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Q&A with Power Vinyasa Yoga Teacher Leah Cullis

Power Vinyasa Yoga teacher Leah Cullis talks about doing yoga at the White House and the power of commitment and positivity.

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Leah Cullis

Leah Cullis on Becoming a Yoga Teacher

Yoga Journal: What life events started you on your path to becoming a yoga teacher?

Leah Cullis: I was a college cheerleader and had a pretty severe fall. I sprained my neck and hurt my back. But I dove into school and work rather than trying to heal my body. I graduated and started work on political campaigns, working around the clock and sleeping with my Blackberry on my pillow. A few years in, I held a large fundraising event for a presidential candidate, and ended up in the ER with numbness in my back, legs, and face on the right side. At first, the doctors thought stroke or MS, but I was having severe muscle spasms from my old injury. That was my wake-up call. My body was forcing me to pay attention.

YJ: How did you respond?

LC: I started taking Sundays off work, and that turned into taking weekends off and turning off my phone at night. I did my first yoga teacher training and started teaching. In 2008, the candidate I was fundraising for lost the primary and I was interviewing for other political jobs. Then it hit me: Why not start teaching yoga full-time? The door was opening for me—it was a chance to share what was in my heart and true for me.

Taking Yoga to the White House

YJ: For the last six years, you’ve organized yoga classes for close to 30,000 attendees at the annual White House Easter Egg Roll—what’s that experience like?

LC: It’s exhilarating to be able to share a practice that’s been so transformational in my life in the most powerful place on Earth. And it comes with a responsibility to hold true with the teachings that have been shared with me—not just the physical practice, but also living yoga through connection, joy, play, and love. We end every class explaining what Namaste means in a way kids can understand: “I’m awesome and you’re awesome, too!”

See also5 Sanskrit Words Every Yogi Should Know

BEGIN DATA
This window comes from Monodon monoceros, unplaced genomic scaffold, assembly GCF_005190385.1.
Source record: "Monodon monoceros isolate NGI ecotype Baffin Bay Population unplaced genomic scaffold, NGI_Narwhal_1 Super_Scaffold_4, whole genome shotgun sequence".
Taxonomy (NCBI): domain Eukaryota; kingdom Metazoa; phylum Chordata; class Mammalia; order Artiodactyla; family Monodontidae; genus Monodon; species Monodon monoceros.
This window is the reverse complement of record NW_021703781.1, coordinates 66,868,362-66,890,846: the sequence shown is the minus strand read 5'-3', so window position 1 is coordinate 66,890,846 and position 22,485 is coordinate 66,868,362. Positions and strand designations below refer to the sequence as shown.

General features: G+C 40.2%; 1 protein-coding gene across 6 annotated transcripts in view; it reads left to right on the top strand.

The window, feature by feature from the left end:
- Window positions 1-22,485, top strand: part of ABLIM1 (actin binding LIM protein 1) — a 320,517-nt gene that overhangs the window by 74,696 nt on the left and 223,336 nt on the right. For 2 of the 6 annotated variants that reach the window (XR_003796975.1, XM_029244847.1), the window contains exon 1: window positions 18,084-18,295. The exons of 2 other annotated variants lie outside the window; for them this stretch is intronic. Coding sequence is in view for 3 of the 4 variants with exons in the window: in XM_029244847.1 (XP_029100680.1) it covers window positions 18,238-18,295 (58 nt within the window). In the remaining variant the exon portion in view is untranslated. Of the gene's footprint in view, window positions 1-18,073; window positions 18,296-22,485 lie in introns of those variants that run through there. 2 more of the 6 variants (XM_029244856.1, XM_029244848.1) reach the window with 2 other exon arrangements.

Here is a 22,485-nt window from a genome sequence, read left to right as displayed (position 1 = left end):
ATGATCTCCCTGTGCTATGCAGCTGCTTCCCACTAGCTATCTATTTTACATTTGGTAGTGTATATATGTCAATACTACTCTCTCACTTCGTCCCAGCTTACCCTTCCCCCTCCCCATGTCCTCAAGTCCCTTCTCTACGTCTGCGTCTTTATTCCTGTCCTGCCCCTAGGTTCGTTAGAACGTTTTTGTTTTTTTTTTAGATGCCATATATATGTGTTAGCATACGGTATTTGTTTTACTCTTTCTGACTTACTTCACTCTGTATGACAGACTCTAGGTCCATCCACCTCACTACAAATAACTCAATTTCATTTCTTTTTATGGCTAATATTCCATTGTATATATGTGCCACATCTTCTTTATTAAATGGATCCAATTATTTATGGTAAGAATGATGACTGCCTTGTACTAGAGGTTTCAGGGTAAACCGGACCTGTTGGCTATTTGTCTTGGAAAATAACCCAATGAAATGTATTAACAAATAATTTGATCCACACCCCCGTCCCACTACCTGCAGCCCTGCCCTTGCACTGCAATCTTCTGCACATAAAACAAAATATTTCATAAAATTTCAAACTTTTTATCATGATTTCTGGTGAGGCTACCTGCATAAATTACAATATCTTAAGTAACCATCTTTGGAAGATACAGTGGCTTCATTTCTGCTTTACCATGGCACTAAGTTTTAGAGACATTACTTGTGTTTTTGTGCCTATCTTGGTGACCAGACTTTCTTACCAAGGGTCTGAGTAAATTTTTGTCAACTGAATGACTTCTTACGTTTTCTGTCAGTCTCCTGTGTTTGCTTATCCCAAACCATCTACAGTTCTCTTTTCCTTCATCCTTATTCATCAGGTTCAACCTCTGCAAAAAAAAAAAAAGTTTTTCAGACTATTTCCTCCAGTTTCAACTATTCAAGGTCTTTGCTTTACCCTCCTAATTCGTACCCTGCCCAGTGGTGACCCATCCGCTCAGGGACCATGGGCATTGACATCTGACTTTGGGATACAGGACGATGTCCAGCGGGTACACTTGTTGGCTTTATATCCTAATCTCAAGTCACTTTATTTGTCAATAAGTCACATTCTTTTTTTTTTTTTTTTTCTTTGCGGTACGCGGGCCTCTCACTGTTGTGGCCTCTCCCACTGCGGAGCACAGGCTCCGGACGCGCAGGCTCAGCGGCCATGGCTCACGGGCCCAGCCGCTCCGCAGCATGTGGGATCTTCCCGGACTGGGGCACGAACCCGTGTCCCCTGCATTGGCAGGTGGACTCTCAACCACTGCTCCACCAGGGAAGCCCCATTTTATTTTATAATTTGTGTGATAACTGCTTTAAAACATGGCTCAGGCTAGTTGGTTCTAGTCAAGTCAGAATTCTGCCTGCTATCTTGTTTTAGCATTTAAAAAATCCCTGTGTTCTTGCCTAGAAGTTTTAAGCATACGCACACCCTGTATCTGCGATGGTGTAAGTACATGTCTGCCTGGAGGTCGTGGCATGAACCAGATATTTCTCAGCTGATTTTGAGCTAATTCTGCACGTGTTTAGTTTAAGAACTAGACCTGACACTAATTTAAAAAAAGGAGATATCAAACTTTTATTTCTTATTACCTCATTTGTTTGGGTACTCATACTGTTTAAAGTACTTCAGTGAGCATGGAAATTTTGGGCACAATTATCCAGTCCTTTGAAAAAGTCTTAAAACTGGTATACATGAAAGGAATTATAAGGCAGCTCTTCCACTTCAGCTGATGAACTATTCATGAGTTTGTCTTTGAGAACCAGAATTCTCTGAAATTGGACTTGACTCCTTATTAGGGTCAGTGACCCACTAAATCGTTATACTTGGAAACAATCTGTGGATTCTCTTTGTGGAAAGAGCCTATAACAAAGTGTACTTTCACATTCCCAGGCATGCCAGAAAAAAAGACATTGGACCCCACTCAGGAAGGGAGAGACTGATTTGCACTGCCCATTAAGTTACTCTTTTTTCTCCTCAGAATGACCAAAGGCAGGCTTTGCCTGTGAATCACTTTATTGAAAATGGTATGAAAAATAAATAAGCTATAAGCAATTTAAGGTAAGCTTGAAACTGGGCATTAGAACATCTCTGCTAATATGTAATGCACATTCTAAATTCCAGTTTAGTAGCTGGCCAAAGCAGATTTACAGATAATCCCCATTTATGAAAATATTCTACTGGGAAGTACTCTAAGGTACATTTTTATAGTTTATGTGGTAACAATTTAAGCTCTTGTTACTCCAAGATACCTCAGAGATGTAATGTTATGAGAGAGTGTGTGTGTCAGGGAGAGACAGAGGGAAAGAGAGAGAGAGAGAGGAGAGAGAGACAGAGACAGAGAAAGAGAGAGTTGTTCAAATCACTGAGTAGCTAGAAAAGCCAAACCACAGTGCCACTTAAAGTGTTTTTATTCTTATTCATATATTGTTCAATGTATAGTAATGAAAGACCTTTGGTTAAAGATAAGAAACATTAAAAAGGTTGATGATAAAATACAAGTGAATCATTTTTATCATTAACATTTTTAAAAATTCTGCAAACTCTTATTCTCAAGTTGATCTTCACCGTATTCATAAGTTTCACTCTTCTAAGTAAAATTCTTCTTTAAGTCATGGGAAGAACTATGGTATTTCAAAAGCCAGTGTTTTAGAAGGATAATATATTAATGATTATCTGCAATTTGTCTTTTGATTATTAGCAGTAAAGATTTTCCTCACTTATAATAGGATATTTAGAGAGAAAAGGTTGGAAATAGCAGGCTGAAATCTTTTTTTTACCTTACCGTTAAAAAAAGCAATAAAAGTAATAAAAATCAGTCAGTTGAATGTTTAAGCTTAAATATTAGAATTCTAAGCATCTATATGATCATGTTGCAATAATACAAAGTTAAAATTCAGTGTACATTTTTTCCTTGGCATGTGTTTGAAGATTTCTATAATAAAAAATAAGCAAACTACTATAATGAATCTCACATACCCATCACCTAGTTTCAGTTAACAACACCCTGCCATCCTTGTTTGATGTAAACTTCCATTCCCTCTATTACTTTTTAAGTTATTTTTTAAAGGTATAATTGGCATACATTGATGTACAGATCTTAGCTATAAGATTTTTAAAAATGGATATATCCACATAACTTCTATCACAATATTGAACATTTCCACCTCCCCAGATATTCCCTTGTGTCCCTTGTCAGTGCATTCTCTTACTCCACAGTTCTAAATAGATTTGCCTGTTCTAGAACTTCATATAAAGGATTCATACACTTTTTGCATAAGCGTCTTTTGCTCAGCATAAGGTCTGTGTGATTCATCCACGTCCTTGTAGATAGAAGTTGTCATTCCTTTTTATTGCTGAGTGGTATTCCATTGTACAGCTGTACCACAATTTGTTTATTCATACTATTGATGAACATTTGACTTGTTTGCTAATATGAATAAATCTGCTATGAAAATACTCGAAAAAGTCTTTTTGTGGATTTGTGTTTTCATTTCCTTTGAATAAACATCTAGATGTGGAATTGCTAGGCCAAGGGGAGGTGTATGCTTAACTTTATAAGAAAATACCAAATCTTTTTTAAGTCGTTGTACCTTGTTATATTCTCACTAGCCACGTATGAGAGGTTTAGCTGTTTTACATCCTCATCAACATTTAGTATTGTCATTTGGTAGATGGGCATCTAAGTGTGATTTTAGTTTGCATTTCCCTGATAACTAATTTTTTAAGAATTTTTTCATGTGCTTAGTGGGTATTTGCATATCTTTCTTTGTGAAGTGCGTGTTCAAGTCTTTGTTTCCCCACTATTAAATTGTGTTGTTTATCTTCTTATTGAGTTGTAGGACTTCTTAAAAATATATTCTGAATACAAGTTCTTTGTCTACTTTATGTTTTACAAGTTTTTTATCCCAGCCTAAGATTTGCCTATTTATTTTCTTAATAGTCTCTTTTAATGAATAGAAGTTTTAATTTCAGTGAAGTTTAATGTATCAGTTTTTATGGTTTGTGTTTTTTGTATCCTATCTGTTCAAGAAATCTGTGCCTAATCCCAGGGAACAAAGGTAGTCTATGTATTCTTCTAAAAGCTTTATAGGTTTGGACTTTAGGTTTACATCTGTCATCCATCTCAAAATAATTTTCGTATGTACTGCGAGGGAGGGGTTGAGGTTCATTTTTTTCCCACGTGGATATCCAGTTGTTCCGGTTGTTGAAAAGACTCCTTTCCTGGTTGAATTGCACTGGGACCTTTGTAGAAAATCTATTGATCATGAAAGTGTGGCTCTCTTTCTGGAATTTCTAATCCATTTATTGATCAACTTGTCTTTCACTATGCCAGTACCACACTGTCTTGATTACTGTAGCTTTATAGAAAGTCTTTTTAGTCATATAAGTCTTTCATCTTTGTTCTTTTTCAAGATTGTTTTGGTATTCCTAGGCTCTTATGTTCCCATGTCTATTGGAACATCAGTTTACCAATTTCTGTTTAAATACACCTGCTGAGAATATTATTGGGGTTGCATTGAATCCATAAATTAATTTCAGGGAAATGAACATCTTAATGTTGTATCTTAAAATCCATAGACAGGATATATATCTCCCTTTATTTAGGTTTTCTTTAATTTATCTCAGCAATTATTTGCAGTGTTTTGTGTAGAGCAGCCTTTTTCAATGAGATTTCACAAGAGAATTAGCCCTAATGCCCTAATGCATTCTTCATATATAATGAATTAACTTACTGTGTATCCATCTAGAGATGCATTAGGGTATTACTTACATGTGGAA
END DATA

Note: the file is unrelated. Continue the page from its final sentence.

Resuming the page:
Leah Cullis Shares Her Philosophy on Life and Food

YJ: What’s one important life lesson you try to share as a yoga teacher?

LC: We always have a choice about how we’re showing up in life. In every moment and in every pose, we can choose to expand or contract. Nothing is fixed because we have that choice. My highest aim is to expand love and light. If I’m committed to that in my practice, in how I eat, in my career and relationships, I’m also sharing that with others. People feel your commitment. We’re all teaching all the time, whether you’re in the yoga room or walking through a grocery store—you’re creating a ripple effect.

YJ: You’re also a holistic health and nutrition coach. What’s your food philosophy?

LC: The two simplest ways you can invite more vitality and energy into your life and body are through movement and food. Your food choices create every cell in your body. We have an opportunity to practice at least three times every day with what we put on our plate! There’s not one right way of eating; we each have a unique path. But I always suggest eating as close to the source as possible, buying from the farmer or locally owned markets. You can change so much about the way you eat by where you shop. When you cut the number of steps between the food source and your plate, you maintain more of the food’s vital energy. And, you’re investing in your own community.

See alsoEat Like You’re on Retreat Every Day

Leah Cullis’s Gratitude Practice

YJ: Do you have a personal go-to practice to get you through busy times?

LC: I start off every morning with daily affirmations and a gratitude list before I even open my eyes. For a long time, I used to travel almost weekly, and I would start the day feeling lost. I’d open one eye and think, “Where am I?” So now, regardless of where I am, before opening my eyes, I affirm who I am and what my life is about, connecting with what I’m grateful for and what’s positive in my life. And I communicate that with every cell of my body. Words are powerful. Declaring what you are creates an impact on you, your body, and out into the world.

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